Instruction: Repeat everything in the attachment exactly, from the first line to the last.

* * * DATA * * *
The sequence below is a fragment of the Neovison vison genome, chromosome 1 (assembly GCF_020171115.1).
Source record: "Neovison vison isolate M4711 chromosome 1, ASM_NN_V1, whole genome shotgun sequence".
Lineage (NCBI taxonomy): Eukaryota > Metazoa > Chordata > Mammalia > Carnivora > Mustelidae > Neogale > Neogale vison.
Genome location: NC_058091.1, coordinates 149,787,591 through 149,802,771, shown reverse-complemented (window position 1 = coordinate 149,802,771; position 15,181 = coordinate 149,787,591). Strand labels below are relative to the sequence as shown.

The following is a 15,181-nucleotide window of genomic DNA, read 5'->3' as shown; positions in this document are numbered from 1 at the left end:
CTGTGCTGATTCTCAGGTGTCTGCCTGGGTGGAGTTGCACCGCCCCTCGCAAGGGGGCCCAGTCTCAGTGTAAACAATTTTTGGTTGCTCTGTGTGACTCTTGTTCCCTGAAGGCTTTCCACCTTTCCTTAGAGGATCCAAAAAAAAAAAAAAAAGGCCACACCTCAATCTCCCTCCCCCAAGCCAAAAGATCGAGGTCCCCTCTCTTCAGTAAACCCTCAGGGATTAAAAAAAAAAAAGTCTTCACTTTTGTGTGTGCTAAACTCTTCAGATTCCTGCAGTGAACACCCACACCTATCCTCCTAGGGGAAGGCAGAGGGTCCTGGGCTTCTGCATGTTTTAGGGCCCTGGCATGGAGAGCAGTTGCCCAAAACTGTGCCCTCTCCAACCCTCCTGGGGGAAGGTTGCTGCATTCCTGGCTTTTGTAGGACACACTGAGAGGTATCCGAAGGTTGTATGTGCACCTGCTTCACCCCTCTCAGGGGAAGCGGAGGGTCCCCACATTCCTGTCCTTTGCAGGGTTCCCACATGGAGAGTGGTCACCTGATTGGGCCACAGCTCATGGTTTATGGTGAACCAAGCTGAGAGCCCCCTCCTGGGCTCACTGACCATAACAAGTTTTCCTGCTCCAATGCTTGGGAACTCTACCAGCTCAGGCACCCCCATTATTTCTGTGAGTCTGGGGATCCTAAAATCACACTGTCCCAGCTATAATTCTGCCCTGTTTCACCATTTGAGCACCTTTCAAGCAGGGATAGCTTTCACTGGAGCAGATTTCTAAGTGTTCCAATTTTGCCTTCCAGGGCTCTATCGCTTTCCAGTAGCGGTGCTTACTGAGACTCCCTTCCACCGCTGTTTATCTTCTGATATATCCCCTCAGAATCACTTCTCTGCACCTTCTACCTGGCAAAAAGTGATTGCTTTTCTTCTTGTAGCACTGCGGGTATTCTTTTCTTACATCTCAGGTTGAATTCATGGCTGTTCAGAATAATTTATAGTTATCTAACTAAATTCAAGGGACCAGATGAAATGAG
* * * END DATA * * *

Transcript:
The sequence below is a fragment of the Neovison vison genome, chromosome 1 (assembly GCF_020171115.1).
Source record: "Neovison vison isolate M4711 chromosome 1, ASM_NN_V1, whole genome shotgun sequence".
Lineage (NCBI taxonomy): Eukaryota > Metazoa > Chordata > Mammalia > Carnivora > Mustelidae > Neogale > Neogale vison.
Genome location: NC_058091.1, coordinates 149,787,591 through 149,802,771, shown reverse-complemented (window position 1 = coordinate 149,802,771; position 15,181 = coordinate 149,787,591). Strand labels below are relative to the sequence as shown.

The following is a 15,181-nucleotide window of genomic DNA, read 5'->3' as shown; positions in this document are numbered from 1 at the left end:
CTGTGCTGATTCTCAGGTGTCTGCCTGGGTGGAGTTGCACCGCCCCTCGCAAGGGGGCCCAGTCTCAGTGTAAACAATTTTTGGTTGCTCTGTGTGACTCTTGTTCCCTGAAGGCTTTCCACCTTTCCTTAGAGGATCCAAAAAAAAAAAAAAAAGGCCACACCTCAATCTCCCTCCCCCAAGCCAAAAGATCGAGGTCCCCTCTCTTCAGTAAACCCTCAGGGATTAAAAAAAAAAAAGTCTTCACTTTTGTGTGTGCTAAACTCTTCAGATTCCTGCAGTGAACACCCACACCTATCCTCCTAGGGGAAGGCAGAGGGTCCTGGGCTTCTGCATGTTTTAGGGCCCTGGCATGGAGAGCAGTTGCCCAAAACTGTGCCCTCTCCAACCCTCCTGGGGGAAGGTTGCTGCATTCCTGGCTTTTGTAGGACACACTGAGAGGTATCCGAAGGTTGTATGTGCACCTGCTTCACCCCTCTCAGGGGAAGCGGAGGGTCCCCACATTCCTGTCCTTTGCAGGGTTCCCACATGGAGAGTGGTCACCTGATTGGGCCACAGCTCATGGTTTATGGTGAACCAAGCTGAGAGCCCCCTCCTGGGCTCACTGACCATAACAAGTTTTCCTGCTCCAATGCTTGGGAACTCTACCAGCTCAGGCACCCCCATTATTTCTGTGAGTCTGGGGATCCTAAAATCACACTGTCCCAGCTATAATTCTGCCCTGTTTCACCATTTGAGCACCTTTCAAGCAGGGATAGCTTTCACTGGAGCAGATTTCTAAGTGTTCCAATTTTGCCTTCCAGGGCTCTATCGCTTTCCAGTAGCGGTGCTTACTGAGACTCCCTTCCACCGCTGTTTATCTTCTGATATATCCCCTCAGAATCACTTCTCTGCACCTTCTACCTGGCAAAAAGTGATTGCTTTTCTTCTTGTAGCACTGCGGGTATTCTTTTCTTACATCTCAGGTTGAATTCATGGCTGTTCAGAATAATTTATAGTTATCTAACTAAATTCAAGGGACCAGATGAAATGAG